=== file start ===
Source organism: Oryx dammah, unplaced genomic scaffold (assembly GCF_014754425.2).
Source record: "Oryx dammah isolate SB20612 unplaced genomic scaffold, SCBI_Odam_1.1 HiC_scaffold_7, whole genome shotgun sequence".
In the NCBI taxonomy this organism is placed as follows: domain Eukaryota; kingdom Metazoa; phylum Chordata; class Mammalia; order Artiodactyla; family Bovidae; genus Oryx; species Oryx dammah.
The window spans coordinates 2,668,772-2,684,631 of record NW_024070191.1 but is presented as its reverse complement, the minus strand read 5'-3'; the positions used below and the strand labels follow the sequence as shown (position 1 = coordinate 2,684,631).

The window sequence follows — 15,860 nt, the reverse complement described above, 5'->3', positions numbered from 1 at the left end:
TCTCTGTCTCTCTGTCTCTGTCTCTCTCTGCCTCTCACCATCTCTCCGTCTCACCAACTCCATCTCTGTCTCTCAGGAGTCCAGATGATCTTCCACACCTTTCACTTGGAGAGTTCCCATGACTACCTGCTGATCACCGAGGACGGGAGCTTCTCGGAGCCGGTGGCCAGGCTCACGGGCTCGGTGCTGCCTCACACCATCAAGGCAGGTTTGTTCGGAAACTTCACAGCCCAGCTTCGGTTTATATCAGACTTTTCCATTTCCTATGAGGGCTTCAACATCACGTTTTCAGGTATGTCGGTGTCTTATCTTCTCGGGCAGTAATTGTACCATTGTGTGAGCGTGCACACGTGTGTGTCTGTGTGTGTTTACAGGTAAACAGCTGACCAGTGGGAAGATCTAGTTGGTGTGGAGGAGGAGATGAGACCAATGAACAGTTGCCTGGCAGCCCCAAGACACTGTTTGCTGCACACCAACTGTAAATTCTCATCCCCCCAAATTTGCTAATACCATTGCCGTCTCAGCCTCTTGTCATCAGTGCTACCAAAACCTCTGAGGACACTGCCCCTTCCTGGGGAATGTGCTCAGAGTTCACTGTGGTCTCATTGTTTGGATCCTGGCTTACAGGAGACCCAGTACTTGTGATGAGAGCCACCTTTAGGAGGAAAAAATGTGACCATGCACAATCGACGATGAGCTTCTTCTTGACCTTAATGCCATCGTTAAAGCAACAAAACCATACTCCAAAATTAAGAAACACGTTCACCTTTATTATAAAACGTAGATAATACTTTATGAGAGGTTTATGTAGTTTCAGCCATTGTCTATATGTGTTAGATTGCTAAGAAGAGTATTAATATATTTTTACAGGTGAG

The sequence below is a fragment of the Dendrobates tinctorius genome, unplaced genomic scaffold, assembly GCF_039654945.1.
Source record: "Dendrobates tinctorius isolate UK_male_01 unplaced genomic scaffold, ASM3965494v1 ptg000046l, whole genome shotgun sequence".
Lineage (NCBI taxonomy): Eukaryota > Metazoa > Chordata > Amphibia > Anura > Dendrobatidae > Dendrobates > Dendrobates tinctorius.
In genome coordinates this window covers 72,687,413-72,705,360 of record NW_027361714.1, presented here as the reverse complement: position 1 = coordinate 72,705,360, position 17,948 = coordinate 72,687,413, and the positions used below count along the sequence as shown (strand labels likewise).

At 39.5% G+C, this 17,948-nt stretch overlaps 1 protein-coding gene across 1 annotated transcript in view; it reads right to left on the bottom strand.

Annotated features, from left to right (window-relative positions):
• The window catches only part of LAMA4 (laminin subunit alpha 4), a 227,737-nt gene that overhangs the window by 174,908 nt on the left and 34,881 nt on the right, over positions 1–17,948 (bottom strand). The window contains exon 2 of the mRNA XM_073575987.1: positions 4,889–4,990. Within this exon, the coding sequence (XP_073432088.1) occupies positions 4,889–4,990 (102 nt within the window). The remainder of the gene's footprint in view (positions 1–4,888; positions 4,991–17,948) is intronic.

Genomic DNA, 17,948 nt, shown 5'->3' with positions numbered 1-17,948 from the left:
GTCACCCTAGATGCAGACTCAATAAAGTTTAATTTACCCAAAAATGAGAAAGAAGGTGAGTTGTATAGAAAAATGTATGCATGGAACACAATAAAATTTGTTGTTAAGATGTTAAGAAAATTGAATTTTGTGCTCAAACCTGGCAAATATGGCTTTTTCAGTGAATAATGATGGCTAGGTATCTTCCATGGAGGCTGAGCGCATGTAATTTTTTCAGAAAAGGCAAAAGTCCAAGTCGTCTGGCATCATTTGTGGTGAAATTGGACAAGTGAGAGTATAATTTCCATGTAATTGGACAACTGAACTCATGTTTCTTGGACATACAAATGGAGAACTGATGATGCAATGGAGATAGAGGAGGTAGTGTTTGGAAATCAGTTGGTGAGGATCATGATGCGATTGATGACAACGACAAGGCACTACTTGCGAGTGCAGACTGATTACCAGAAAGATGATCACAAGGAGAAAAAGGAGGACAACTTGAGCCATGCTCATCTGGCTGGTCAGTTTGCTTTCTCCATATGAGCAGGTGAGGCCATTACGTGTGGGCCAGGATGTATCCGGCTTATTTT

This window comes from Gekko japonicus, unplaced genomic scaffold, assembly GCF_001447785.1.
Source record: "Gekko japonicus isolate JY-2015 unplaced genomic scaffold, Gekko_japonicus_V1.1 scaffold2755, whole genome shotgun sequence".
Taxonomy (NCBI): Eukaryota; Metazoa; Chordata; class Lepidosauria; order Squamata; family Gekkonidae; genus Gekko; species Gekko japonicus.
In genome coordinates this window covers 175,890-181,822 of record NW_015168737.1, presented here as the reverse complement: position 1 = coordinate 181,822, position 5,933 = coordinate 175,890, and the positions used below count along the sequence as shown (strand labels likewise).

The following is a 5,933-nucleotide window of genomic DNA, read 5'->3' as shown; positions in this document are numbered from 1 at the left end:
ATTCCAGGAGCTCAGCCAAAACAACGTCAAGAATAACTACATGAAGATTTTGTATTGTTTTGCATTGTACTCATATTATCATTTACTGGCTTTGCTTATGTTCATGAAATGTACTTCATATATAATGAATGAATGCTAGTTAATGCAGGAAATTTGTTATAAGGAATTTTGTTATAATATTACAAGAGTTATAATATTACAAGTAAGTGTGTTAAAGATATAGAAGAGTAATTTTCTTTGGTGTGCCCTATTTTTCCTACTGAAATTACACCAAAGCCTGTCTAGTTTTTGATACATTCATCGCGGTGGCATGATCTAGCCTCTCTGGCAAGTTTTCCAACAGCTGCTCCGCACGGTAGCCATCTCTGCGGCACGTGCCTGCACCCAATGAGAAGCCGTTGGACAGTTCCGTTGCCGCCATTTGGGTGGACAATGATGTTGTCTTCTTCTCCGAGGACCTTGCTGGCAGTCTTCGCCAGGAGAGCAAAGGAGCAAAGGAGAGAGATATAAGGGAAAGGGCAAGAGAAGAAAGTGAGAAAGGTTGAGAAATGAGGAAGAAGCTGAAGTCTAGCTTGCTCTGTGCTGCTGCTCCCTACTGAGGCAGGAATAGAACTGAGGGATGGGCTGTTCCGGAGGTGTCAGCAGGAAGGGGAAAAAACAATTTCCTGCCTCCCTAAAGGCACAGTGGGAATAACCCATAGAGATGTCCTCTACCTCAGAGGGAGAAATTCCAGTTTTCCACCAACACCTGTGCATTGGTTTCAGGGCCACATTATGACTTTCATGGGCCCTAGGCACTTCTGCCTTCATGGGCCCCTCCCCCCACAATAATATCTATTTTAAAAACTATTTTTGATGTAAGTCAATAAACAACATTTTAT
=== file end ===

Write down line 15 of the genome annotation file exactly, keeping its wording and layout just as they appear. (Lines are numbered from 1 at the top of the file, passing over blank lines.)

GTCACCCTAGATGCAGACTCAATAAAGTTTAATTTACCCAAAAATGAGAAAGAAGGTGAGTTGTATAGAAAAATGTATGCATGGAACACAATAAAATTTGTTGTTAAGATGTTAAGAAAATTGAATTTTGTGCTCAAACCTGGCAAATATGGCTTTTTCAGTGAATAATGATGGCTAGGTATCTTCCATGGAGGCTGAGCGCATGTAATTTTTTCAGAAAAGGCAAAAGTCCAAGTCGTCTGGCATCATTTGTGGTGAAATTGGACAAGTGAGAGTATAATTTCCATGTAATTGGACAACTGAACTCATGTTTCTTGGACATACAAATGGAGAACTGATGATGCAATGGAGATAGAGGAGGTAGTGTTTGGAAATCAGTTGGTGAGGATCATGATGCGATTGATGACAACGACAAGGCACTACTTGCGAGTGCAGACTGATTACCAGAAAGATGATCACAAGGAGAAAAAGGAGGACAACTTGAGCCATGCTCATCTGGCTGGTCAGTTTGCTTTCTCCATATGAGCAGGTGAGGCCATTACGTGTGGGCCAGGATGTATCCGGCTTATTTT